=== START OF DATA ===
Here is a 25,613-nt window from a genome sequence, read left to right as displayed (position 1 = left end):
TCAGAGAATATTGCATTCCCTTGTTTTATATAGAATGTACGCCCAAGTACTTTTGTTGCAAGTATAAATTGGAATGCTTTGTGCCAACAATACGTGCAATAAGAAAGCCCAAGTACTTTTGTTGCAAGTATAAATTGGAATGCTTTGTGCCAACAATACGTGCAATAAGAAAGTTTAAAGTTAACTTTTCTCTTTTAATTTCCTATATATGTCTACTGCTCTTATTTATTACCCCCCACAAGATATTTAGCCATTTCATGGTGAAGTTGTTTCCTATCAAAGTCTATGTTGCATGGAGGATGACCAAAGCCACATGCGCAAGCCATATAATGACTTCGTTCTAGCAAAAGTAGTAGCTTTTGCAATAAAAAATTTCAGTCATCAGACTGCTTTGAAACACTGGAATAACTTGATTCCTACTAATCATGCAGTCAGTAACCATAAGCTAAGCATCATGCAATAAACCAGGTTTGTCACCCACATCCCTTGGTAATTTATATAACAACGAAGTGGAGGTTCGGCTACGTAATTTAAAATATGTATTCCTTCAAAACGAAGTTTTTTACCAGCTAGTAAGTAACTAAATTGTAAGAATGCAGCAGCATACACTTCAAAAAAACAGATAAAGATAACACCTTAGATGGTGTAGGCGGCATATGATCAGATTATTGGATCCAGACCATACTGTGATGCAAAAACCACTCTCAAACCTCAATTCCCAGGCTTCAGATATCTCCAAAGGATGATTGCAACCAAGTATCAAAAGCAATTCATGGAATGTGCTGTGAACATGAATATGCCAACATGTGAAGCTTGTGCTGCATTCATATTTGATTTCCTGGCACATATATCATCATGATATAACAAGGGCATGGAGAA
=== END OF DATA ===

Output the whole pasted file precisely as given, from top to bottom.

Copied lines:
Here is a 25,613-nt window from a genome sequence, read left to right as displayed (position 1 = left end):
TCAGAGAATATTGCATTCCCTTGTTTTATATAGAATGTACGCCCAAGTACTTTTGTTGCAAGTATAAATTGGAATGCTTTGTGCCAACAATACGTGCAATAAGAAAGCCCAAGTACTTTTGTTGCAAGTATAAATTGGAATGCTTTGTGCCAACAATACGTGCAATAAGAAAGTTTAAAGTTAACTTTTCTCTTTTAATTTCCTATATATGTCTACTGCTCTTATTTATTACCCCCCACAAGATATTTAGCCATTTCATGGTGAAGTTGTTTCCTATCAAAGTCTATGTTGCATGGAGGATGACCAAAGCCACATGCGCAAGCCATATAATGACTTCGTTCTAGCAAAAGTAGTAGCTTTTGCAATAAAAAATTTCAGTCATCAGACTGCTTTGAAACACTGGAATAACTTGATTCCTACTAATCATGCAGTCAGTAACCATAAGCTAAGCATCATGCAATAAACCAGGTTTGTCACCCACATCCCTTGGTAATTTATATAACAACGAAGTGGAGGTTCGGCTACGTAATTTAAAATATGTATTCCTTCAAAACGAAGTTTTTTACCAGCTAGTAAGTAACTAAATTGTAAGAATGCAGCAGCATACACTTCAAAAAAACAGATAAAGATAACACCTTAGATGGTGTAGGCGGCATATGATCAGATTATTGGATCCAGACCATACTGTGATGCAAAAACCACTCTCAAACCTCAATTCCCAGGCTTCAGATATCTCCAAAGGATGATTGCAACCAAGTATCAAAAGCAATTCATGGAATGTGCTGTGAACATGAATATGCCAACATGTGAAGCTTGTGCTGCATTCATATTTGATTTCCTGGCACATATATCATCATGATATAACAAGGGCATGGAGAA